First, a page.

Hair Loss After Stopping Birth Control? This Might Be WhyHair Loss After Stopping Birth Control? This Might Be Why

Hair Loss After Stopping Birth Control? This Might Be Why

Women are no strangers to the effects of a bad hair day — or to the power of hormones. That said, if you recently stopped using birth control and you've noticed increased hair loss, there could be a connection.

Read on to get a better understanding of what is and isn't known about hair loss after stopping birth control. Plus, what you can do to combat thinning hair right now.

The Link Between Hair Loss and Birth Control

Hormonal contraceptive methods such as birth control pills, injections, patches and vaginal rings work by adjusting the balance of hormones within the body. And when you've stopped the use of combination pills or other methods of hormonal contraceptives, significant hormonal shifts occur. For example, estrogen levels plummet dramatically. In turn, this essentially "shocks" the system and may trigger hair loss in some women, which can result in sudden, excessive hair shedding.

"The type of hair loss associated with stopping birth control pills is called telogen effluvium, which reverses hair growth from the growing phase to the resting phase," said Dr. Daniel Boyer of the Farr Institute.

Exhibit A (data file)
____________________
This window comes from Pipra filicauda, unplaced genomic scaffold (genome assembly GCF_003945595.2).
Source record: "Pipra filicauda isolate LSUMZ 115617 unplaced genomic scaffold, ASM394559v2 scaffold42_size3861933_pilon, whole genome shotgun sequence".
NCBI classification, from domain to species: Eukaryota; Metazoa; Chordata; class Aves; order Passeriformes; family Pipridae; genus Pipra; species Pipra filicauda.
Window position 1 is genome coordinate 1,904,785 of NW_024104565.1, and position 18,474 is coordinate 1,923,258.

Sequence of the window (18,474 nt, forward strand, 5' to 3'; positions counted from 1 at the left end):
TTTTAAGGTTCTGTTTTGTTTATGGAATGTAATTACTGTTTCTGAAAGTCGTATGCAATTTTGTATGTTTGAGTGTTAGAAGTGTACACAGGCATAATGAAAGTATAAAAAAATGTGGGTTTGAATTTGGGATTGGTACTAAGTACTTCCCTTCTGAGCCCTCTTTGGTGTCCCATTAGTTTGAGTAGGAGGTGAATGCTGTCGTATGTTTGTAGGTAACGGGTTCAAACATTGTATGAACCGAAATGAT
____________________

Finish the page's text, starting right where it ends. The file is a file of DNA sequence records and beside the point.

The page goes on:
Some studies suggest that while the effects of oral contraceptives and their connection to increased hair loss are minimal, there may be a causal relationship between stopping estrogen and hair loss.

"Some people are more sensitive to man-made hormones induced by birth control pills than other people," said Dr. Boyer. "This may make those hormones more likely to interfere with their hair growth stages/cycles."

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How Genetics Influence Hormonal Hair Loss

Because hair loss is closely connected with hormones, along with genetics, those with a genetic predisposition may also be more impacted when going off of birth control pills. For example, having a family history of baldness can increase hair loss in women who have recently stopped taking hormonal birth control.

This is related largely due to the presence, or lack of, androgen hormones such as dihydrotestosterone or DHT. When the hormone testosterone is converted into the molecule called DHT, it causes the hair follicles to shrink. This process can potentially alter the hair growth cycle and its transitional phase, also called the catagen phase. Lower androgen levels coupled with decreased estrogen can also have an impact on the shedding (exogen) phase, shorten the anagen or active phase, or kick the hair out of the telogen or resting phase too soon.

Read: 5 Things You Should Avoid if You Have Thinning Hair

Other Hormonal Influences on Hair

It's no secret that during pregnancy, some women experience changes in hair density or an increase in how quickly hair sheds. This change is correlated with progestin and estrogen levels, which are recreated in hormonal contraceptives.

Ironically, hormonal forms of birth control used to prevent pregnancy also can mimic the effects of it, "tricking" the body into believing it's pregnant. And if you stop using hormonal birth control methods, such as combination pills, it can lead to effects that are similar to postpartum hair loss.